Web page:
Stuck in Chile amid virus, Turkish cyclist ready to ride again

Stuck in Chile amid virus, Turkish cyclist ready to ride again

ISTANBUL-Anadolu Agency
Stuck in Chile amid virus, Turkish cyclist ready to ride again

Amid the millions of lives around the world affected by coronavirus, one is a Turkish cyclist in the middle of a world tour, an ocean and nearly 11,000 kilometers (6,835 miles) away from home.

Since 2012 Gürkan Genç has traveled across 50 countries and pedaled over 84,000 km by bike, survived malaria in Africa, and had countless other adventures on the road, but now he is stuck in Chile due to the pandemic and awaiting the reopening of borders to pursue his dream.

“I’m not planning to return to my home country until my tour ends,” Genç, who set off for his world tour eight years ago, told Anadolu AGençy.

The 41-year-old cyclist has three continents, 42 countries and at least five years left to finish his tour.

“I have only one life and the world is big,” said the adventurer, based in Ankara, Turkey’s capital.

While traveling the world, “I represent my country and try to be a good person,” he added. 

In Colombia, world tour on hold

Genç first heard about the epidemic last December, when he was cycling across Colombia.

Though his bike had suffered irreparable damage when he was heading towards the capital Bogota, he somehow made it to the city.

While he was waiting for a new bike, the epidemic spread everywhere.

“I left all my things in Colombia as my visa had expired and returned to Chile, one of the countries I had crossed by bicycle before,” he said.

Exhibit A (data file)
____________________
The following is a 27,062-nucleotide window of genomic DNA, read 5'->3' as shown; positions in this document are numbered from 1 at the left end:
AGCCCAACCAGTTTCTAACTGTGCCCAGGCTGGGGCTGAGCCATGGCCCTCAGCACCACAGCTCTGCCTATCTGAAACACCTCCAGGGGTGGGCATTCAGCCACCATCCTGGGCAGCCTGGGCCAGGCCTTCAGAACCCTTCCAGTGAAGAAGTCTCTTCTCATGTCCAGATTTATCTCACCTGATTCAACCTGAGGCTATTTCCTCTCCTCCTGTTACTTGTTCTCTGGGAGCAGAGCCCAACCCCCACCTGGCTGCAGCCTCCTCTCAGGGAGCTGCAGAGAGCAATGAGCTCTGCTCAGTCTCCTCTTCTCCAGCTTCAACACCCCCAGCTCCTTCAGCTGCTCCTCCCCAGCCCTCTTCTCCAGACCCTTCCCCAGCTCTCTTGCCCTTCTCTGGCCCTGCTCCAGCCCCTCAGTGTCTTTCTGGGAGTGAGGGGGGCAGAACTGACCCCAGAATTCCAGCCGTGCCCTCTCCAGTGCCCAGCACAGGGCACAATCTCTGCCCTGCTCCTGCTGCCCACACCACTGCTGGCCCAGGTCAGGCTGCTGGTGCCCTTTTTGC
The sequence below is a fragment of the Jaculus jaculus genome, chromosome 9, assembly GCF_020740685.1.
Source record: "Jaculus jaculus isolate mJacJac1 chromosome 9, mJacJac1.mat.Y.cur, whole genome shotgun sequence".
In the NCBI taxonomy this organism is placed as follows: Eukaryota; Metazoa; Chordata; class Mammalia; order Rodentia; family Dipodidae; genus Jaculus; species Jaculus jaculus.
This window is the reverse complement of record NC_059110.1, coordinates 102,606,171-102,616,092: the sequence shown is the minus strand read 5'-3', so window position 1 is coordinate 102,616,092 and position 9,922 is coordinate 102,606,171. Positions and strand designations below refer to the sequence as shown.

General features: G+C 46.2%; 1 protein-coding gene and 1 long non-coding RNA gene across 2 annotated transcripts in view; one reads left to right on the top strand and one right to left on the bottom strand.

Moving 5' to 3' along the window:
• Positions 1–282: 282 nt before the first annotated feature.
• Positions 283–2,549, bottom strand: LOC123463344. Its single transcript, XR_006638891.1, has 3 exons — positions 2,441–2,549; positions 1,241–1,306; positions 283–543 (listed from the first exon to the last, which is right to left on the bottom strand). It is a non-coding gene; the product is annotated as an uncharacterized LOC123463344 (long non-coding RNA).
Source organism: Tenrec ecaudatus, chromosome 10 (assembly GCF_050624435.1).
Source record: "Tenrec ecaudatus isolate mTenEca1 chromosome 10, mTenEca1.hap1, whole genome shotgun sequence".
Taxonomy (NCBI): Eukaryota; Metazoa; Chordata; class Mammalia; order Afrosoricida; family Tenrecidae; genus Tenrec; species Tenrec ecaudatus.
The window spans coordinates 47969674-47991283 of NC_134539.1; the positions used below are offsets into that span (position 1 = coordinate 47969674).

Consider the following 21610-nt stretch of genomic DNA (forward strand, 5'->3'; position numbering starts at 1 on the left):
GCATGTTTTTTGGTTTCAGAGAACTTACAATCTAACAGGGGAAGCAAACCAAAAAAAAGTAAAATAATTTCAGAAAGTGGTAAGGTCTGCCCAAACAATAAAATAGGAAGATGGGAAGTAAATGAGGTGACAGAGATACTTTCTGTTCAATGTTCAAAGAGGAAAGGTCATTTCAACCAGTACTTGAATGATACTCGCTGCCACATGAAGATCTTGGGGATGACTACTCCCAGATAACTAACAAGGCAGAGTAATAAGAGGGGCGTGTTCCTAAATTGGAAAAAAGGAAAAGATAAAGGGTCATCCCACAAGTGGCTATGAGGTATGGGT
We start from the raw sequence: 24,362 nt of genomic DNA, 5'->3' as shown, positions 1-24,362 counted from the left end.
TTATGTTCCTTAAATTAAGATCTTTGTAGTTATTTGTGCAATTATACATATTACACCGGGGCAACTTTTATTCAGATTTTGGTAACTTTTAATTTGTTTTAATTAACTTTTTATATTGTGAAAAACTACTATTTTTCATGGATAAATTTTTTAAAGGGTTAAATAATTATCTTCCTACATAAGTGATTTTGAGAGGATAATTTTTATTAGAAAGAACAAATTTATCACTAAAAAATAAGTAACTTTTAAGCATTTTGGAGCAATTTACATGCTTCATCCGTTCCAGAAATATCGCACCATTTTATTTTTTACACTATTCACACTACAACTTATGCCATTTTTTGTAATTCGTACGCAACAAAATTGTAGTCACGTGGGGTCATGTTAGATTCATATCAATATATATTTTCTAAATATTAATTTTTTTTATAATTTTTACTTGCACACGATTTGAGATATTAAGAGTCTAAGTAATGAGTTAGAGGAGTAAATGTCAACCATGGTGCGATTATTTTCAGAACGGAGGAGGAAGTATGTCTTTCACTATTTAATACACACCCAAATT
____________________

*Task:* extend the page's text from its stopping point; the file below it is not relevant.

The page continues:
“Two days after entering Chile, all the borders were closed, and the country is under quarantine. Now I’m waiting for the borders to open in Chile,” he said.

A devoted budget traveler, Genç usually stays with locals that he found through apps.

But if a vaccine or medicine has not been found, local people might not be as hospitable as they once were, he said.

“This would really push up the accommodation costs for travelers,” he added. “The number of days I stay in a tent will undoubtedly increase.”

Hotels and hostels could also raise prices due to measures to stem the virus’ spread, he said, and countries will step up sterilization procedures.

“Masks also seem set to be a part of our lives for a long time,” he added.

Kilometers and ambitions

In 2010 and 2011, Genç traveled from Turkey to Japan, pedaling 12,500 km through 12 different countries.

During his travels, he posts his thoughts and memories in Turkish and English at gurkanGenç.com.

In the future, he said he would like to join the nation’s Cabinet, asking: “Why not have a Turkish sports minister who has traveled the world by bicycle and seen all cultures?”

“I believe that people who fulfill their dreams can change the future,” he explained.

Genç began his world tour on Sept. 9, 2012, and since then has been on the road.

“I’ve had accidents on the road and survived illnesses, and a lot has happened to me in the last eight years,” he said.

He pedaled through places in Africa where 30,000 people died due to mosquitoes every month and even caught malaria and other ailments.

In 2017, there were 219 million cases of malaria that claimed 435,000 lives, yet most people outside Africa saw the disease as a problem of the continent, he said.

“But today, COVID-19 has affected the whole world,” he said. “We see that we’re looking for a solution to COVID-19 from drugs that have been tried for years in sub-Saharan Africa.”

“COVID-19 was a reminder about death to everyone who was living as if they would never die,” he said.

“I follow the rules in the country I’m in now. I’m in no hurry, I’ll continue my way. Now I'm just waiting for the borders to open.”

When the borders eventually reopen, Genç plans to trek across Central and North America, Alaska, Australia, and South Asia before returning to Turkey.